Set in Chicago, the stories of Yudl, his wife, Ryah, and their daughter, Ellen, give us an intimate view of Jewish immigrants who fled the Russian Revolution to America. With not-always-apparent love and affection for one another, they meet the challenges with forceful and often stubborn steadfastness. We share the joys and conflicts about freedom in the new country; we understand the loss either by intention or assimilation of cultural identity.
Ryah is here to stay, on a path to independence and capital gains. As she settles on becoming a corsetière, her trainer tells her, “With this you can do it. You won’t have to ask your husband for money. You will have your own money.” Not only does she go into business, but in time is the force behind their purchase of a building, telling her husband in the same breath that they should start buying land in Florida!
Ellen, the new generation, is all about education. She has heard the stories from the old country, sang the songs, and witnessed the impossible longing for all that was lost. On an imaginary walk with her newly deceased grandmother, they pass Ellen’s school. She tells us, “This school which was my place in America was something I wanted her to see and know.”
Yudl, dear Yudl, is the most compelling and conflicted. Standing outside his soon-to-be-finished building, he says, “I’m going to be a landlord…and I don’t want to be a landlord. What was a man who made his living on a Yiddish newspaper, a member of the Poale Zion, a socialist, doing as the owner of a piece of property… and soon to be collecting rents?” In the next moment he is ushered into a fancy office, where a gentleman with an American name begs him to chant the Kol Nidre.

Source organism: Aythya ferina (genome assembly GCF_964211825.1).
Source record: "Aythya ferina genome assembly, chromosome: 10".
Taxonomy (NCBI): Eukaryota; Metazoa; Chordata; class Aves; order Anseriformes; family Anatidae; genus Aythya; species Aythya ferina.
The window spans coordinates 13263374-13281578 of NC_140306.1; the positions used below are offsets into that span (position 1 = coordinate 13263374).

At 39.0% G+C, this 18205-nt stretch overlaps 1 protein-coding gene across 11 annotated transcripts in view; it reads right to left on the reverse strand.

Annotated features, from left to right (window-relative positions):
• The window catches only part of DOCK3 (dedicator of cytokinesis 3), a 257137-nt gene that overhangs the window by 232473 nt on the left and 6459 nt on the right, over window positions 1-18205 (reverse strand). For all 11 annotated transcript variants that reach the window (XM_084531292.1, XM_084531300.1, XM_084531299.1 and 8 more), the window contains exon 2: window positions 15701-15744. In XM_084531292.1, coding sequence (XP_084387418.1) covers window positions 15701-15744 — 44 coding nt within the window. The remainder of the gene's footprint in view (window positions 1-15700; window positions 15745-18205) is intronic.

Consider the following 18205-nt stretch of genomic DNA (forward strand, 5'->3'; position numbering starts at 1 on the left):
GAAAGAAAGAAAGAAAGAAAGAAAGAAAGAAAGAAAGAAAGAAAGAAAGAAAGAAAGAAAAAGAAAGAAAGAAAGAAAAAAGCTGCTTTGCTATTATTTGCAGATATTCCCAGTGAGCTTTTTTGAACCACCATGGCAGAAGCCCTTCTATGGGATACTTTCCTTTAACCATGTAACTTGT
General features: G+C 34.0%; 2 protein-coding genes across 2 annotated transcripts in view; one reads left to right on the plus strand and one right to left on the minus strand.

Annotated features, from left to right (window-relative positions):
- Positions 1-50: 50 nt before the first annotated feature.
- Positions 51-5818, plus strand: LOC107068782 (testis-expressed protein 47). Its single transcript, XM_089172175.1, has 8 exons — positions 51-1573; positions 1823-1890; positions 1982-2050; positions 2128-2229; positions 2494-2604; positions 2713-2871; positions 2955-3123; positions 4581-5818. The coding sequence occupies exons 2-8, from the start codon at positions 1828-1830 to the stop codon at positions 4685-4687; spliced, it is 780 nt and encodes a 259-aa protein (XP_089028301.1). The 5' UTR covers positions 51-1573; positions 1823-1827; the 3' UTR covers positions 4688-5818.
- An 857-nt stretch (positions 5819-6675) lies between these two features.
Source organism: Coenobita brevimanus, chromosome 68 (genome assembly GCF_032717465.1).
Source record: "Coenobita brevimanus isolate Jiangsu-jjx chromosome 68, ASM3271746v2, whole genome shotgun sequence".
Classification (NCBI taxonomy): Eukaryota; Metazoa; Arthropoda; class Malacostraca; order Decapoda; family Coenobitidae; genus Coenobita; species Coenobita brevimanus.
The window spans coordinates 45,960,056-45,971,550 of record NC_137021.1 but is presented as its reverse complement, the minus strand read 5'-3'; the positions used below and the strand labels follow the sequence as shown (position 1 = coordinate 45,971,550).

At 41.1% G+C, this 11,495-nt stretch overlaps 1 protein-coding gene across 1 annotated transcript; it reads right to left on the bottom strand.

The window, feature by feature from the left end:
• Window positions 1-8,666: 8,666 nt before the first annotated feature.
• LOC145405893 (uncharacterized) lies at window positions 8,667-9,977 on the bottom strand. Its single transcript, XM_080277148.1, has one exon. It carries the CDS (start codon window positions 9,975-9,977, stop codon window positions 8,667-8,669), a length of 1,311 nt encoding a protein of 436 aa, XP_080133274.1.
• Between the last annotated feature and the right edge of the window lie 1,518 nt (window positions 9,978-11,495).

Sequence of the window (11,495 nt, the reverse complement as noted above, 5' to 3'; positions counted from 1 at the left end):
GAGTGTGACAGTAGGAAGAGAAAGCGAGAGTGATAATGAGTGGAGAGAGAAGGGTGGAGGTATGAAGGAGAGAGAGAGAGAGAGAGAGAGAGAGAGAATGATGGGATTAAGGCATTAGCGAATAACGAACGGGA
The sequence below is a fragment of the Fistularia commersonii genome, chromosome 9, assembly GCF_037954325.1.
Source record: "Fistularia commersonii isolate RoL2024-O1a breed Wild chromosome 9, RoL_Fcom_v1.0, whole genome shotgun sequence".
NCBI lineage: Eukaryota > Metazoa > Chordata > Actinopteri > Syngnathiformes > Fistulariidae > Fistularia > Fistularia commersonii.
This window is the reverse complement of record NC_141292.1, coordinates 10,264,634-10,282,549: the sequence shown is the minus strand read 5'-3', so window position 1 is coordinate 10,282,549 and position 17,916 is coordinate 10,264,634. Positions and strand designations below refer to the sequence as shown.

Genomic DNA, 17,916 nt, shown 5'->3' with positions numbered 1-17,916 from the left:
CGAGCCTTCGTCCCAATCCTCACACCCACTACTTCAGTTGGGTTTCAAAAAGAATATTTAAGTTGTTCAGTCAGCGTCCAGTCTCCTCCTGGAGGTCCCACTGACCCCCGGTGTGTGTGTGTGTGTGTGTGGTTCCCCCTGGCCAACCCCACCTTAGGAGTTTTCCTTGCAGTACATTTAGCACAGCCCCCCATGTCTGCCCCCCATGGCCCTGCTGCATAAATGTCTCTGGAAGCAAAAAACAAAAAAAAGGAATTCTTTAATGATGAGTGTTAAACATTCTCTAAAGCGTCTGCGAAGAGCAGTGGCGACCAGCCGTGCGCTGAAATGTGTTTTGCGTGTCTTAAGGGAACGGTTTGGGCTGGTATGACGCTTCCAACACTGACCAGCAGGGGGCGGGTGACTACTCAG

“You don’t understand,” he says to Yudl. “I get lonesome for the old songs, for the nigunim.” Where should Yudl put himself?
The author pointedly ends with a story set in China, as the revolution from the north begins to strengthen. Ellen, a college graduate, travels to meet up with her husband. They spend time with an American-educated Chinese professor of economics. One day, the three, sitting in a small apartment the couple shares with Russian immigrants, witness the Russian selling coal to a needy Chinese man. Watching the transaction, Professor Ma spoke. “He must be a Jew.”
Published after the author’s passing, the stories are likely autobiographical. Known for her photography, Silbert wrote several books and many short works of fiction. Economic striving, politics, and education are, of course, underlying themes for all immigrant tales — at once familiar and close to home, no matter which cities our families settled in. Silbert’s stories are an endearing homage to those who fled unbearable conditions but carried with them loving memories and a will to survive with dignity and strength.